Thousands of lives are being saved every year because doctors are prescribing more cholesterol-lowering drugs, government figures are expected to show.
Heart disease is Britain's number one killer
Radical improvements in combating heart disease over the last three years are due to be revealed in Department of Health statistics due out on Monday.
But the Conservatives claim the cost of prescribing the cholesterol-lowering drugs, known as statins, is forcing local trusts to cut budgets for other treatments.
Shorter waiting times for heart operations and quicker life-saving treatment for Britain's number one killer are also expected to be unveiled.
Statins work by reducing the level of cholesterol in the blood of patients with heart disease.
About 6,000 lives in England alone may have been saved by the use of the drug, the DoH is expected to say.
Studies have highlighted the benefits of taking statins.
Doctors have argued starting on anti-cholesterol drugs within days of having a heart attack might halve the risk of going on to suffer a stroke.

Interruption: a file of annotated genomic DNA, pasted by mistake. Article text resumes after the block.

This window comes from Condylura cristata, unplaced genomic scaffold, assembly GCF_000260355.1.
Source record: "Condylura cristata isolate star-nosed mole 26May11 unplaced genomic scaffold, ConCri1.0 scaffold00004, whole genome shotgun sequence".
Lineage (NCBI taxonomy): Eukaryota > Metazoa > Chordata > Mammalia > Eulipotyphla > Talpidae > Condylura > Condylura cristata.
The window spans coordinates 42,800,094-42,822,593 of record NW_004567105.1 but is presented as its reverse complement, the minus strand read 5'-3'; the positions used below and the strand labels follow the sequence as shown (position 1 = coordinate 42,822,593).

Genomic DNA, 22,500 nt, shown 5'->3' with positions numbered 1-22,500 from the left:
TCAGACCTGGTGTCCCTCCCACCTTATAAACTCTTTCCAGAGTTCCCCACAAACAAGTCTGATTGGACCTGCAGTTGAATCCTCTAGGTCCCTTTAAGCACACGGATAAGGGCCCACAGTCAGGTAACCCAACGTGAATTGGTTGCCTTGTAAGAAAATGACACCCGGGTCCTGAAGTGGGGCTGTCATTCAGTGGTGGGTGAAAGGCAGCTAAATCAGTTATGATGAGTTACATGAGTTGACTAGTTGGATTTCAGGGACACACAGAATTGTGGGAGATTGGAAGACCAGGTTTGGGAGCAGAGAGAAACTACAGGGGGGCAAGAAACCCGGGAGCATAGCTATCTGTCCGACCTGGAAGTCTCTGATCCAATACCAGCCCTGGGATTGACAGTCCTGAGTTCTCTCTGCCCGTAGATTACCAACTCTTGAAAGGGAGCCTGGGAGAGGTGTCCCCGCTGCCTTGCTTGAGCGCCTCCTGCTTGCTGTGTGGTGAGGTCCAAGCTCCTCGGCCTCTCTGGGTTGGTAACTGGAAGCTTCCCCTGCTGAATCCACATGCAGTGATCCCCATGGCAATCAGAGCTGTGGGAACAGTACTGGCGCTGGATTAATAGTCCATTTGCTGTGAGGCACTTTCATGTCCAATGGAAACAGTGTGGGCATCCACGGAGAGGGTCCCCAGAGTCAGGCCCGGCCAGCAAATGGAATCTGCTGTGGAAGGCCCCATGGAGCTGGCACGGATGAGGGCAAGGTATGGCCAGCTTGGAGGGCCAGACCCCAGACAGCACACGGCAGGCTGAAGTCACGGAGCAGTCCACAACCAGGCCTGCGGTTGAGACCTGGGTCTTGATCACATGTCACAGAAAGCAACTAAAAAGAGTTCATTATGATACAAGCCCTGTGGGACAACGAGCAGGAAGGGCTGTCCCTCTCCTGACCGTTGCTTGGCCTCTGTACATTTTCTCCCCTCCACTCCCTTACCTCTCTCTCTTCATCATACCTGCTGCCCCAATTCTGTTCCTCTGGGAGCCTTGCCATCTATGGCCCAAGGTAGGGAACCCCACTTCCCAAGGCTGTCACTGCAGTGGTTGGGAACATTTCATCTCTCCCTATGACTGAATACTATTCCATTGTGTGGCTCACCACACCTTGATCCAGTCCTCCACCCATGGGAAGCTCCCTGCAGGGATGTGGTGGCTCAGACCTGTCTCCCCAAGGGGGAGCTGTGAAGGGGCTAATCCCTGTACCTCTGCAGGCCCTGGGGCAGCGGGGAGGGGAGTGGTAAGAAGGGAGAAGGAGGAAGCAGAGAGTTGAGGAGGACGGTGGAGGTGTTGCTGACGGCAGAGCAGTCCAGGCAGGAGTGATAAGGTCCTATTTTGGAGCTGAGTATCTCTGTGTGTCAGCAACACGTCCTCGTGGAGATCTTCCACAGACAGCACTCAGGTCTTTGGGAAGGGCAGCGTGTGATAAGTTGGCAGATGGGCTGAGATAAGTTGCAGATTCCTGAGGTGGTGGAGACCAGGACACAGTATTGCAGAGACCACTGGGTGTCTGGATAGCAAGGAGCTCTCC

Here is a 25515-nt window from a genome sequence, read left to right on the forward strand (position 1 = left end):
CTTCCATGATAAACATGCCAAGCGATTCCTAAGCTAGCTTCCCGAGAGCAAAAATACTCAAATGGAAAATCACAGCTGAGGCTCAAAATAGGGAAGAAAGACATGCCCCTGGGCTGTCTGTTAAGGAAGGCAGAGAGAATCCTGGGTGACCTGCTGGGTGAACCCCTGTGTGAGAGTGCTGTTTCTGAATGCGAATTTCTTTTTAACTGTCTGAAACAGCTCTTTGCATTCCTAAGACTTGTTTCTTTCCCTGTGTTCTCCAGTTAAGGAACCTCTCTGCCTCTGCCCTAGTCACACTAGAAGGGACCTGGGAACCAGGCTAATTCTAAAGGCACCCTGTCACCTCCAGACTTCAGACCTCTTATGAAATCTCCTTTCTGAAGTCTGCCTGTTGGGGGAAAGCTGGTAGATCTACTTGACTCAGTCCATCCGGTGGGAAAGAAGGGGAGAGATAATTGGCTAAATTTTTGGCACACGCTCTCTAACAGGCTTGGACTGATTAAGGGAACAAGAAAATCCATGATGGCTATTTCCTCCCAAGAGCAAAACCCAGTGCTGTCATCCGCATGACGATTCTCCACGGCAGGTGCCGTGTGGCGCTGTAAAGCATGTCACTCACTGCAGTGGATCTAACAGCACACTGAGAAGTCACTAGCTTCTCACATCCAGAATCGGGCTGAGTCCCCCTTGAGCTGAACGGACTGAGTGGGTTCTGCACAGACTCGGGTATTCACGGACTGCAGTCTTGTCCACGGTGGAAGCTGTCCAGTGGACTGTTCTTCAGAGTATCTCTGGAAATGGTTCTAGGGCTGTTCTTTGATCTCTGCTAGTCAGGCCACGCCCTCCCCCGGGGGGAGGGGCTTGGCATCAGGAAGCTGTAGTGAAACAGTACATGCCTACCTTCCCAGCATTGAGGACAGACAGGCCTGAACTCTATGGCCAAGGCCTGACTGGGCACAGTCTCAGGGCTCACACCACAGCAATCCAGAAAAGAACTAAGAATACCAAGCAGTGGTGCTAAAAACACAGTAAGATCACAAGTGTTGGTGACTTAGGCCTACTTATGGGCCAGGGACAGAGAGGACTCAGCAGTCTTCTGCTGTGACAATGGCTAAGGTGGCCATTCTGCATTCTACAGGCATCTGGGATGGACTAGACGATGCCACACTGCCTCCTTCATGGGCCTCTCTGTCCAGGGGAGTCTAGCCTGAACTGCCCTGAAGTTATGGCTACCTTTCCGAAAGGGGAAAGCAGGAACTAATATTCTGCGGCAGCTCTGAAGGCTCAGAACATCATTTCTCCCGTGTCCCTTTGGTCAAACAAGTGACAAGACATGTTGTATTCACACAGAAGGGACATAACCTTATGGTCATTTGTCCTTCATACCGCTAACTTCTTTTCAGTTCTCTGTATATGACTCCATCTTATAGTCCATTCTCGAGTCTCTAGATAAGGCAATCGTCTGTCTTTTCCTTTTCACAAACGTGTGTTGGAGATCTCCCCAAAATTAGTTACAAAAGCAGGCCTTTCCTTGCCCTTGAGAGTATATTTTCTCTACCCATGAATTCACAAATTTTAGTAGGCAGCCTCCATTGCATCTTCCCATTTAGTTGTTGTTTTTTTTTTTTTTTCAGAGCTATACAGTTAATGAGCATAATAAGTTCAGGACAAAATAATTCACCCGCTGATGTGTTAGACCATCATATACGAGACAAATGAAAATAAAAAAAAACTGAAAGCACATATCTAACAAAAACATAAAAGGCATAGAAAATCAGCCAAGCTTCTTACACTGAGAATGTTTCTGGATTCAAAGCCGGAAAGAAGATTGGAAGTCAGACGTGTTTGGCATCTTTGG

A study of more than 3,000 patients, carried out in California, reported in the journal Circulation last year suggested if the statins were given early, then the benefits could be greater.
But some concern has been raised elsewhere by experts in the US that there may be an increase in deaths as a result of the success in keeping people with weakened hearts alive for many more years.
Last week a survey found the UK still has one of the highest death rates for heart disease in western Europe, topping the table with Ireland and Finland, although rates are falling.
The number of coronary artery bypass grafts has doubled over the last 10 years, and the number of angioplasties has risen by around 40% in the past year, the survey by the European Society of Cardiology (ESC) found.